2015 Beyond the Basics Conference Materials
Sponsored by the Maine Suicide Prevention Program led by the Maine CDC in the DHHS in partnership with NAMI Maine, the Co-Occurring Collaborative Serving Maine and the Maine Primary Care Association
The Beyond the Basics conference serves as a “best practice” conference offering participants in-depth and progressive information and the latest research in the field of suicide and suicide prevention. The conference is designed for an adult audience that has attained basic training and knowledge in suicide and suicide prevention, and wishes to expand their knowledge and ability to engage in suicide prevention in Maine. The 2015 theme, “Beyond the Basics in Suicide Prevention: Pathway to Prevention — Working Toward Zero Suicide in Maine” guides a program of the most up-to-date research on suicidology and evidence-based tools, and provides participants with information to use in everyday practical applications. This year’s conference features national leading experts on suicide assessment and prevention, a learning experience not to be missed.
Keynote: Zero Suicide in Healthcare: The Time is Now - Michael F. Hogan, PhD
As a leader in the field of suicide prevention and an effective change-agent, Dr. Hogan will set the stage for change by describing the scope of suicide associated with healthcare settings, and the typical gaps in care in healthcare and behavioral health settings. He will highlight the programs which demonstrate that a systemic approach could be effective in preventing suicide, and describe the clinical and supporting elements of the Zero Suicide approach. He will share resources available to assist in implementation and suggestions for getting started.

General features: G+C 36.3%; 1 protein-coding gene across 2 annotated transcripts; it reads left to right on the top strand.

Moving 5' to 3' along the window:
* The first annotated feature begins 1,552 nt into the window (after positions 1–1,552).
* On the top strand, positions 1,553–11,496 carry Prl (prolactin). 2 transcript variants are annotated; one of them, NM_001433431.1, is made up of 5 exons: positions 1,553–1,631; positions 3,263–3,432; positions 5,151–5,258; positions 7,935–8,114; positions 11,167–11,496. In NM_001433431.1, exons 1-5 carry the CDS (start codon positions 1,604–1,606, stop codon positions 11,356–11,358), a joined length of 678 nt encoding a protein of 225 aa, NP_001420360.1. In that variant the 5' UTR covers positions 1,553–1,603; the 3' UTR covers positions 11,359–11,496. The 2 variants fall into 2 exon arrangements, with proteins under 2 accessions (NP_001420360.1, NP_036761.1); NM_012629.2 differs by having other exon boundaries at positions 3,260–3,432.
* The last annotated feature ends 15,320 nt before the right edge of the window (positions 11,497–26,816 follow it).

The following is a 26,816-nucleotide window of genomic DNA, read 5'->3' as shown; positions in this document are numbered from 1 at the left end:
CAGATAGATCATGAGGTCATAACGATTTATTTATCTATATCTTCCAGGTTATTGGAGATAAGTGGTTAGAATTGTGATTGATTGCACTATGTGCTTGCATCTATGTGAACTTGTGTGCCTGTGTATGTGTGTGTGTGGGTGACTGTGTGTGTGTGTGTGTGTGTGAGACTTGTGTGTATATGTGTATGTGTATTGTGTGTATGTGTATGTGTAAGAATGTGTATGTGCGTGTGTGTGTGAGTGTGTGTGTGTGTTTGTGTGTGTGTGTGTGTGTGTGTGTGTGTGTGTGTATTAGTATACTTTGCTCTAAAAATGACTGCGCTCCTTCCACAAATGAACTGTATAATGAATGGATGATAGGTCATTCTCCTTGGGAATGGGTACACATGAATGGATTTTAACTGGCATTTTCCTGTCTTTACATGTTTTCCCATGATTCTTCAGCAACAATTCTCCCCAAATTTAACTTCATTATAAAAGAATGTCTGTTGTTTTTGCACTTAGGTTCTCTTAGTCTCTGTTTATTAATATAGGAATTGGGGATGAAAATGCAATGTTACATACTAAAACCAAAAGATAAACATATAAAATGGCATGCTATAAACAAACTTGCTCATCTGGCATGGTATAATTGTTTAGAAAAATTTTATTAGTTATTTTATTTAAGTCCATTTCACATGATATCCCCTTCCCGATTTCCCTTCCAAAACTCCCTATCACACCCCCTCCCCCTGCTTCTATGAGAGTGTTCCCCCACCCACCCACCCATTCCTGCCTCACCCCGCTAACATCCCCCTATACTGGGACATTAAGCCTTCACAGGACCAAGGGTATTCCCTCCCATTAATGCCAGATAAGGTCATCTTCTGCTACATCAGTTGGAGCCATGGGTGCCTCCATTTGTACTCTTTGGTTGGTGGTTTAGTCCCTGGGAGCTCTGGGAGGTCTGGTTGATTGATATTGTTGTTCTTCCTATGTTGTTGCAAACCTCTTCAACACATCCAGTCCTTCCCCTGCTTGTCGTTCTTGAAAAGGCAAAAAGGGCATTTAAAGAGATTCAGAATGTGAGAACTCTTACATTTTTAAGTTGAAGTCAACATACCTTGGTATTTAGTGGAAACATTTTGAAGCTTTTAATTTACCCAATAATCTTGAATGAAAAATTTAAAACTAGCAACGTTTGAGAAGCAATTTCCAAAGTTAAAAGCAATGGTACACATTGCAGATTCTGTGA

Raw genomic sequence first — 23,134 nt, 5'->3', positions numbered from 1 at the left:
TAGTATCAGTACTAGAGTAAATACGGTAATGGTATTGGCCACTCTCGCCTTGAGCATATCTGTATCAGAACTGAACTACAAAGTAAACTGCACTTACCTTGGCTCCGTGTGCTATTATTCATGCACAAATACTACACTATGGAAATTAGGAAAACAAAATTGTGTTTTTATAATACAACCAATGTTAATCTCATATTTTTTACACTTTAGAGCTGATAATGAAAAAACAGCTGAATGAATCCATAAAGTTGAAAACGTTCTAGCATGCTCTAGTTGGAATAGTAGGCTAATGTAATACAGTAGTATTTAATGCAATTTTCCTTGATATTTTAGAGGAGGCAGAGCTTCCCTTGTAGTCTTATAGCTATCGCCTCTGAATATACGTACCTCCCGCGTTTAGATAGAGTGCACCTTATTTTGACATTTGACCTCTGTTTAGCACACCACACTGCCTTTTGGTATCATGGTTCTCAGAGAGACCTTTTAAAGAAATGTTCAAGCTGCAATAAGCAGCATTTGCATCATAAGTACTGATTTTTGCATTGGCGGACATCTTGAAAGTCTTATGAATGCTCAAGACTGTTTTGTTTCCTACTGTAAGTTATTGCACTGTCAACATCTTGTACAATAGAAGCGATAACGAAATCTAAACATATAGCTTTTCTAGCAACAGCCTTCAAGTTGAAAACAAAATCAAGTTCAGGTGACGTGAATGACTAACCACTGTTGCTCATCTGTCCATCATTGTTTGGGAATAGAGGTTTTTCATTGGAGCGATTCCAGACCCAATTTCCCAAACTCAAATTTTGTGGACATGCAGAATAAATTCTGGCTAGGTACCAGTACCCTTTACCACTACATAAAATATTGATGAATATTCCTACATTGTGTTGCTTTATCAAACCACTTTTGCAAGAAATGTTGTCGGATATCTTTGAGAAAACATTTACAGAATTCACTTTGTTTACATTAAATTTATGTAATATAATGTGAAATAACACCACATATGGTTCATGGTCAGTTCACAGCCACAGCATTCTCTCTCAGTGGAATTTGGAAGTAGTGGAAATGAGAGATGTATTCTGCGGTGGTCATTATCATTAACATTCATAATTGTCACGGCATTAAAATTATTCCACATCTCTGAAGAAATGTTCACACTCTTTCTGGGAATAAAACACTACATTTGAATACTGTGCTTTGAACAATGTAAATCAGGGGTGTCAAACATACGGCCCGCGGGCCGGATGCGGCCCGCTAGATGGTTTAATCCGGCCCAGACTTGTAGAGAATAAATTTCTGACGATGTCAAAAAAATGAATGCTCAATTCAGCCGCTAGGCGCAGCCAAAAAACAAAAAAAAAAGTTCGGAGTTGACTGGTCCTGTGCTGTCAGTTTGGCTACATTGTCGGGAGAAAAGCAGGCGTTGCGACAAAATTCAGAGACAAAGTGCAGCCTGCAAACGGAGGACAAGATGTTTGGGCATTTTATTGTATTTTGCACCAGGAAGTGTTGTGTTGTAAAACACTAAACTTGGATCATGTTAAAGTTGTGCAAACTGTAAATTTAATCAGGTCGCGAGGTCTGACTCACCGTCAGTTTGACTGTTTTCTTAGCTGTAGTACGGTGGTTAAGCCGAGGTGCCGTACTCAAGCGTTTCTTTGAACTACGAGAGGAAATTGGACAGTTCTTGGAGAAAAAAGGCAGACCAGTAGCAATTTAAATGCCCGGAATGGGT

Workshop 1: Session A
A1: Zero Suicide in Healthcare: How to Implement
This nuts and bolts, “how to” session, is designed for people who want to provide “suicide safer care.” Dr. Hogan will describe the clinical and supporting elements of the Zero Suicide approach and share available options for screening tools, safety planning, treatment and follow-through. He will discuss how to get started, provide tools to assess organizational and employee readiness, and address technical assistance that is available.
A2: School Protocols and Practices on Memorialization Following a Death: A Most Challenging Issue